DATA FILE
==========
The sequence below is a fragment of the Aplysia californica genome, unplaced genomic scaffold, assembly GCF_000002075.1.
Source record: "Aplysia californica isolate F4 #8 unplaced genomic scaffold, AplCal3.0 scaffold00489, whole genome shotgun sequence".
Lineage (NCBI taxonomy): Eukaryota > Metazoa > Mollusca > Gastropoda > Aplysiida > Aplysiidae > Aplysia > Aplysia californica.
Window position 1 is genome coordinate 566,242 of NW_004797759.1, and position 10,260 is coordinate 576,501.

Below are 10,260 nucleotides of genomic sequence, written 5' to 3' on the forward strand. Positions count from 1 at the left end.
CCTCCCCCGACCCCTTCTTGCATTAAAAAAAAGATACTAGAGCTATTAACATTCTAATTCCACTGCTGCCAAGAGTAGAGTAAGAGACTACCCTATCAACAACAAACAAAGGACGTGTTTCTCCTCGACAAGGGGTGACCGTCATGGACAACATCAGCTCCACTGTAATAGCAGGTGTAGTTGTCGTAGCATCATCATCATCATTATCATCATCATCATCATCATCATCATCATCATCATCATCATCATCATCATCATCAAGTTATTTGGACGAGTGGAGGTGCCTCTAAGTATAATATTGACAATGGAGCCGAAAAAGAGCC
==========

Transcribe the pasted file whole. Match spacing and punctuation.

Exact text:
The sequence below is a fragment of the Aplysia californica genome, unplaced genomic scaffold, assembly GCF_000002075.1.
Source record: "Aplysia californica isolate F4 #8 unplaced genomic scaffold, AplCal3.0 scaffold00489, whole genome shotgun sequence".
Lineage (NCBI taxonomy): Eukaryota > Metazoa > Mollusca > Gastropoda > Aplysiida > Aplysiidae > Aplysia > Aplysia californica.
Window position 1 is genome coordinate 566,242 of NW_004797759.1, and position 10,260 is coordinate 576,501.

Below are 10,260 nucleotides of genomic sequence, written 5' to 3' on the forward strand. Positions count from 1 at the left end.
CCTCCCCCGACCCCTTCTTGCATTAAAAAAAAGATACTAGAGCTATTAACATTCTAATTCCACTGCTGCCAAGAGTAGAGTAAGAGACTACCCTATCAACAACAAACAAAGGACGTGTTTCTCCTCGACAAGGGGTGACCGTCATGGACAACATCAGCTCCACTGTAATAGCAGGTGTAGTTGTCGTAGCATCATCATCATCATTATCATCATCATCATCATCATCATCATCATCATCATCATCATCATCATCATCATCAAGTTATTTGGACGAGTGGAGGTGCCTCTAAGTATAATATTGACAATGGAGCCGAAAAAGAGCC